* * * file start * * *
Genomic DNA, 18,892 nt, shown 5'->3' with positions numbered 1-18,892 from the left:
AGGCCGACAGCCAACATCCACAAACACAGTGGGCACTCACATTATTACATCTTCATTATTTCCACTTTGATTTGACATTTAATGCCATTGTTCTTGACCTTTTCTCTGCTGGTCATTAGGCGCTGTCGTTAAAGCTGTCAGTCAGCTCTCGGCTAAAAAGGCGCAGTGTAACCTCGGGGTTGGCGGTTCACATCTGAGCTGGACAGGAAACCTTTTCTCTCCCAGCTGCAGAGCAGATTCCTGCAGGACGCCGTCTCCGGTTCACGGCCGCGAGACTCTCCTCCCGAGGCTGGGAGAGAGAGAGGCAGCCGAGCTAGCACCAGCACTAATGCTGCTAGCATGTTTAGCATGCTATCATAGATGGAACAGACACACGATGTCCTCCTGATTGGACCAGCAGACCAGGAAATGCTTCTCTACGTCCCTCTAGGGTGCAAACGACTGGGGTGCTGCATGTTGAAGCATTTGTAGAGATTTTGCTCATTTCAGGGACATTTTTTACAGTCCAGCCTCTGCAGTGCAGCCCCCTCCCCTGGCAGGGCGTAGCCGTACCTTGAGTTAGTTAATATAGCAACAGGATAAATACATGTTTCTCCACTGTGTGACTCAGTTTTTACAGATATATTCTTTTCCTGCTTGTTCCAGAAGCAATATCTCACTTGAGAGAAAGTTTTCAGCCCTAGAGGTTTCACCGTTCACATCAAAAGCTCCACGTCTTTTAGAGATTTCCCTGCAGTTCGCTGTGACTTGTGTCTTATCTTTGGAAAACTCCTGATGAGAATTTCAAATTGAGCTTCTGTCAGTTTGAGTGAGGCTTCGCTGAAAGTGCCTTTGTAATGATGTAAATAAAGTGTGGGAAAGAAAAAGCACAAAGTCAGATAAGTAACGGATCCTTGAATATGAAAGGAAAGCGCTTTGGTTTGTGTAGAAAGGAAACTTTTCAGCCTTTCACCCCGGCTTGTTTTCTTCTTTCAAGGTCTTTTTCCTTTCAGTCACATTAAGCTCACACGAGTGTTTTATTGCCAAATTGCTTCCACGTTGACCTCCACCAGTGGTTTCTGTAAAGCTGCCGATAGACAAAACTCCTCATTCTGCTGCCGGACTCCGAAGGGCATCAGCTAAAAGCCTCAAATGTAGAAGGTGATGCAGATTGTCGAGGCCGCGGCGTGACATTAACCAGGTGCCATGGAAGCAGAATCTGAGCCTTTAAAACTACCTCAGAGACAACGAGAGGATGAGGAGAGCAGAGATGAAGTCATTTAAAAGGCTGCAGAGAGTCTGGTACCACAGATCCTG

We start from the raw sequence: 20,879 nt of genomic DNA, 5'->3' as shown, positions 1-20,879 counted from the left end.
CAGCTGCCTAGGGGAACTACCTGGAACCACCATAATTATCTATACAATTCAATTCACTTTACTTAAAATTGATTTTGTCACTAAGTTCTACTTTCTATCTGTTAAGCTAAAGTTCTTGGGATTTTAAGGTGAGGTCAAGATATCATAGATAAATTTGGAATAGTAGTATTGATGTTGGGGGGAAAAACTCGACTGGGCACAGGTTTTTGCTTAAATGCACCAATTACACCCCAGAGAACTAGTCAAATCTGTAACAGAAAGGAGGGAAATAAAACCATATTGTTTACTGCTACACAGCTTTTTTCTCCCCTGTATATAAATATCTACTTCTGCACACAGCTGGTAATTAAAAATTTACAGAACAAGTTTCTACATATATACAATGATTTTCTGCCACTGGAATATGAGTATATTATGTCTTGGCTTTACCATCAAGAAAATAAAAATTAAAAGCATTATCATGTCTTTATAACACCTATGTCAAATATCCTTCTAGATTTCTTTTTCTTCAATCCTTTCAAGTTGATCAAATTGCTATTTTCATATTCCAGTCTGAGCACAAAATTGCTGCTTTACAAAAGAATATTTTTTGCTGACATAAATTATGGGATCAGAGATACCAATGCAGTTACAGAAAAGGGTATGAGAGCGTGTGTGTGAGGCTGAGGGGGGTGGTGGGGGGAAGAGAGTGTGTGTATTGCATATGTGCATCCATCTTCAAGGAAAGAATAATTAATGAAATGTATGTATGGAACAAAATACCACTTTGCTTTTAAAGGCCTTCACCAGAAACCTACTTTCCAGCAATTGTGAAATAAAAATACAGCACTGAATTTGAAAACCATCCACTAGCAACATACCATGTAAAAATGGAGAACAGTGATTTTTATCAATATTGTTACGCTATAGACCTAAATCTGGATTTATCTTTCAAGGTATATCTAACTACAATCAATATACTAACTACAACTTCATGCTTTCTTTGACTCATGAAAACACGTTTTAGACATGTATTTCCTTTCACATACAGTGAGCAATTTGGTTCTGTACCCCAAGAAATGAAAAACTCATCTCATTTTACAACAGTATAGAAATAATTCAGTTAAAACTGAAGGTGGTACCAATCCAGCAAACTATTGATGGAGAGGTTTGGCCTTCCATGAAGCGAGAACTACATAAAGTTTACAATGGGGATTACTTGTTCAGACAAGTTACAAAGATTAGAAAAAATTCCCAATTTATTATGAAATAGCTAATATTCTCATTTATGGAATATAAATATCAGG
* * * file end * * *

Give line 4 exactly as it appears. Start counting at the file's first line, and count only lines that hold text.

CAGCTGCCTAGGGGAACTACCTGGAACCACCATAATTATCTATACAATTCAATTCACTTTACTTAAAATTGATTTTGTCACTAAGTTCTACTTTCTATCTGTTAAGCTAAAGTTCTTGGGATTTTAAGGTGAGGTCAAGATATCATAGATAAATTTGGAATAGTAGTATTGATGTTGGGGGGAAAAACTCGACTGGGCACAGGTTTTTGCTTAAATGCACCAATTACACCCCAGAGAACTAGTCAAATCTGTAACAGAAAGGAGGGAAATAAAACCATATTGTTTACTGCTACACAGCTTTTTTCTCCCCTGTATATAAATATCTACTTCTGCACACAGCTGGTAATTAAAAATTTACAGAACAAGTTTCTACATATATACAATGATTTTCTGCCACTGGAATATGAGTATATTATGTCTTGGCTTTACCATCAAGAAAATAAAAATTAAAAGCATTATCATGTCTTTATAACACCTATGTCAAATATCCTTCTAGATTTCTTTTTCTTCAATCCTTTCAAGTTGATCAAATTGCTATTTTCATATTCCAGTCTGAGCACAAAATTGCTGCTTTACAAAAGAATATTTTTTGCTGACATAAATTATGGGATCAGAGATACCAATGCAGTTACAGAAAAGGGTATGAGAGCGTGTGTGTGAGGCTGAGGGGGGTGGTGGGGGGAAGAGAGTGTGTGTATTGCATATGTGCATCCATCTTCAAGGAAAGAATAATTAATGAAATGTATGTATGGAACAAAATACCACTTTGCTTTTAAAGGCCTTCACCAGAAACCTACTTTCCAGCAATTGTGAAATAAAAATACAGCACTGAATTTGAAAACCATCCACTAGCAACATACCATGTAAAAATGGAGAACAGTGATTTTTATCAATATTGTTACGCTATAGACCTAAATCTGGATTTATCTTTCAAGGTATATCTAACTACAATCAATATACTAACTACAACTTCATGCTTTCTTTGACTCATGAAAACACGTTTTAGACATGTATTTCCTTTCACATACAGTGAGCAATTTGGTTCTGTACCCCAAGAAATGAAAAACTCATCTCATTTTACAACAGTATAGAAATAATTCAGTTAAAACTGAAGGTGGTACCAATCCAGCAAACTATTGATGGAGAGGTTTGGCCTTCCATGAAGCGAGAACTACATAAAGTTTACAATGGGGATTACTTGTTCAGACAAGTTACAAAGATTAGAAAAAATTCCCAATTTATTATGAAATAGCTAATATTCTCATTTATGGAATATAAATATCAGG